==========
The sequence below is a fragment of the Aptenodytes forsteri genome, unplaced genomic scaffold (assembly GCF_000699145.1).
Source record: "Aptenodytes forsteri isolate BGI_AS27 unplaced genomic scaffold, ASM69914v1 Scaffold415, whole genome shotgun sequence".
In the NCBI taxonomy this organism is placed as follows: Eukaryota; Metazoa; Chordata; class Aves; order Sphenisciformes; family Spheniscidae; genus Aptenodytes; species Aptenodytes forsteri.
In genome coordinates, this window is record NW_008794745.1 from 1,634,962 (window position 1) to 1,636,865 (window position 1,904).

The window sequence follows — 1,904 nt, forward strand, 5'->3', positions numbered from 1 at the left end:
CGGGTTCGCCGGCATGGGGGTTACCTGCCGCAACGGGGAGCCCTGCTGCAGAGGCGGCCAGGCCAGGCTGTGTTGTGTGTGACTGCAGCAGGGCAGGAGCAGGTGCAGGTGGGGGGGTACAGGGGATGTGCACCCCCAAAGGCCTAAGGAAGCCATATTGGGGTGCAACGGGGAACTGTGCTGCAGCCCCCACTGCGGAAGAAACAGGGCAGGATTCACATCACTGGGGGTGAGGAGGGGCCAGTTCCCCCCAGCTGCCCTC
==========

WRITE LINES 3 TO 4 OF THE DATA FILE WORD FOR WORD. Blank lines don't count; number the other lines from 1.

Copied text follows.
In the NCBI taxonomy this organism is placed as follows: Eukaryota; Metazoa; Chordata; class Aves; order Sphenisciformes; family Spheniscidae; genus Aptenodytes; species Aptenodytes forsteri.
In genome coordinates, this window is record NW_008794745.1 from 1,634,962 (window position 1) to 1,636,865 (window position 1,904).